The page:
One couldn’t wipe the grin off Grigor Dimitrov’s face Friday at the ABN AMRO Open in Rotterdam. And for good reason.

The Bulgarian staved off two match points to dampen Alex de Minaur's 24th birthday, 6-3, 3-6, 7-6 (6), in the quarterfinals of the ATP 500 event. For every exchange shared between the two, the best was saved for last with a dramatic finishing touch.

Having earlier recovered from 5-6, 15-30 in the third set, De Minaur reached 6-4 in the decisive tiebreaker by trusting himself to shrink the court and close at net. After missing the forehand he was looking for off a serve +1 on the following point, De Minaur was once again in position to end proceedings by moving Dimitrov from corner to corner. Yet the combination of Dimitrov making effective defensive replies and De Minaur’s instincts to get forward vanishing saw the Australian dump a backhand into the net on the 20th shot of the tense-filled rally.

Once the two traded sides, another backhand error—this time long—put De Minaur up against the wall. Down 6-7, he opted to come in. Dimitrov never wavered, and though forced to hustle forward off De Minaur’s second volley, the former world No. 3 answered with a low-slicing backhand crosscourt. The shot selection gave Dimitrov enough time to spring back for a play on his opponent’s deep push. The result: an incredible flat forehand passing winner that caught a piece of the line.

Dimitrov is now 16-8 in Rotterdam since winning his debut 14 years ago over Tomas Berdych.

Dimitrov is now 16-8 in Rotterdam since winning his debut 14 years ago over Tomas Berdych.


Dimitrov was uncertain if he clinched the victory, but technology soon verified the winning hot shot.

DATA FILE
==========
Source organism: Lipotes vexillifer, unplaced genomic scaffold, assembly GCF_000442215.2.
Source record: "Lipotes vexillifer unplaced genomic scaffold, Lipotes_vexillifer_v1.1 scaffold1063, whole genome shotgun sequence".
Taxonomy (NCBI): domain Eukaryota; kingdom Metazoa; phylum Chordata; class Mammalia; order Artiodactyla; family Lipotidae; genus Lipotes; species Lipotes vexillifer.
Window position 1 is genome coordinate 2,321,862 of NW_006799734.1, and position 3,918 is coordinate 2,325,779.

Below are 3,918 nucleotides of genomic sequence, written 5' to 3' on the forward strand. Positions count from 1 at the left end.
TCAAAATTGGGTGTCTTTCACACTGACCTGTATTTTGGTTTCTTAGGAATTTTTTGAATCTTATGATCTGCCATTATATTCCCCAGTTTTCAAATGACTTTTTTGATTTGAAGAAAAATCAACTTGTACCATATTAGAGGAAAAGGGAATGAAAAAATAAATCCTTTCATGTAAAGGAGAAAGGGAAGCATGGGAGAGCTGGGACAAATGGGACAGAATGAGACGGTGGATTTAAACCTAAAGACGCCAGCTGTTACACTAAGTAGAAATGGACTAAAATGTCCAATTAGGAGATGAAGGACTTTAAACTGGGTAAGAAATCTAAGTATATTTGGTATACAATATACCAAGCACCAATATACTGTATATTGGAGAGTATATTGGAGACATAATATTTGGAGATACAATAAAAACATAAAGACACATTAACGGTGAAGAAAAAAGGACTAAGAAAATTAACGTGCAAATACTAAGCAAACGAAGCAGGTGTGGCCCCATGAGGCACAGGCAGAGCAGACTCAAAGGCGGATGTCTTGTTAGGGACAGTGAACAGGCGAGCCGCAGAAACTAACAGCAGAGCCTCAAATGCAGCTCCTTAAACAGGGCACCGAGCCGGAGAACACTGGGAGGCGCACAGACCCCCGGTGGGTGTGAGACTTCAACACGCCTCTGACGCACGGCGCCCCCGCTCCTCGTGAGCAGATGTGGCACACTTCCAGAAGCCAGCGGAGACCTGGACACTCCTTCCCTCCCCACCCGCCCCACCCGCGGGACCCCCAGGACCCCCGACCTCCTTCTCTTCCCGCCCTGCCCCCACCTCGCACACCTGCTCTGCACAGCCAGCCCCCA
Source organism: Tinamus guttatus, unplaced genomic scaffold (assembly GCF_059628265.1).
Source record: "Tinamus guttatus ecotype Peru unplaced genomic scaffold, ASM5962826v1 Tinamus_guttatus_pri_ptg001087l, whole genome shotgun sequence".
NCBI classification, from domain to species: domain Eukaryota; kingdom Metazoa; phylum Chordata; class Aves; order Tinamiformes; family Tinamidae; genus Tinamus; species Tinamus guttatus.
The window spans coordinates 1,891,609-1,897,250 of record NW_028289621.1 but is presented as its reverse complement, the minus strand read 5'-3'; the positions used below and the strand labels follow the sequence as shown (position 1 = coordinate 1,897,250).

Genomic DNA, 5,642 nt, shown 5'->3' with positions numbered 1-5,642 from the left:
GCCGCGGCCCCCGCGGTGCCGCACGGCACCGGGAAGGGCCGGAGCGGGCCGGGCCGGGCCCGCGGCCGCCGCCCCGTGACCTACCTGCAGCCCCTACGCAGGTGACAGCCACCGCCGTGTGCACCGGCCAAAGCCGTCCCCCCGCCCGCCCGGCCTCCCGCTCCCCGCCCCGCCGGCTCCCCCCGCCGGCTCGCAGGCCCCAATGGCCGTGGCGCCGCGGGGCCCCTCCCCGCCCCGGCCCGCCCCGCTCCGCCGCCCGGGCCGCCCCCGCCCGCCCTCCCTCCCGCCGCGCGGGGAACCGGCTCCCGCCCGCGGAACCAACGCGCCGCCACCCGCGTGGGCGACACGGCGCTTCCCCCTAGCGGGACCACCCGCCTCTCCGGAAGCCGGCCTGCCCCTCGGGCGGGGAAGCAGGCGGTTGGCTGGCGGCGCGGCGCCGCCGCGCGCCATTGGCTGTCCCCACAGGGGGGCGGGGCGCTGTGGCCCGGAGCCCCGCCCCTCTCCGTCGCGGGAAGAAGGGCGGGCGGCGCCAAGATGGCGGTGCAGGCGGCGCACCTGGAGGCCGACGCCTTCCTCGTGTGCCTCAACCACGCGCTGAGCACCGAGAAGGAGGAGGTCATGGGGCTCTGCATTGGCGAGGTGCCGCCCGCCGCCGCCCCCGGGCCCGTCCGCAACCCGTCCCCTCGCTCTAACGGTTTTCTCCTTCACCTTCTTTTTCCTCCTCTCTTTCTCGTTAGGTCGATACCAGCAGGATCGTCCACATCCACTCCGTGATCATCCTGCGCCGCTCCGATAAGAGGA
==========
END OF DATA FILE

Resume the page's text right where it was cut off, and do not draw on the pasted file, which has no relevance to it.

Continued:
“I needed that one. When you have those Hawkeyes, you don’t know what’s gonna happen, which shot is gonna come in,” he told the World Feed afterwards. “When I hit it, it felt really well. I wasn’t sure if it caught the line, so until it was confirmed, I didn’t want to shake his hand. I’m very thankful.

“I fought my hard out til the end. Was 6-4 down. He had even a few opportunities in those points. He didn’t take them. I had opportunities early on again to do something, I didn’t take them. Matches like that, you just gotta stay in it. Against him, a little bit more. He’s one of the greatest competitors out there.”

Dimitrov is looking to end a title drought dating back to his biggest career triumph at the 2017 ATP Finals. A hopeful reprise in the winners’ circle won’t get any easier Saturday when he faces Daniil Medvedev.

The No. 6 seed dispatched defending champion Felix Auger-Aliassime, 6-2, 6-4, and will return to the Top 10 if he gets past Dimitrov. Medvedev has taken four of their six previous clashes.

“If we take last two matches, it’s one all,” pointed out Medvedev. “I always say a new match is a new match no matter [the] head-to-head. So I’m preparing for a tough one tomorrow.”

Last week’s Montpellier titlist Jannik Sinner maintained his hot hand, outclassing Stan Wawrinka, 6-1, 6-3. The Italian will meet local favorite Tallon Griekspoor, a 6-4, 6-4 winner over countryman Gijs Brouwer.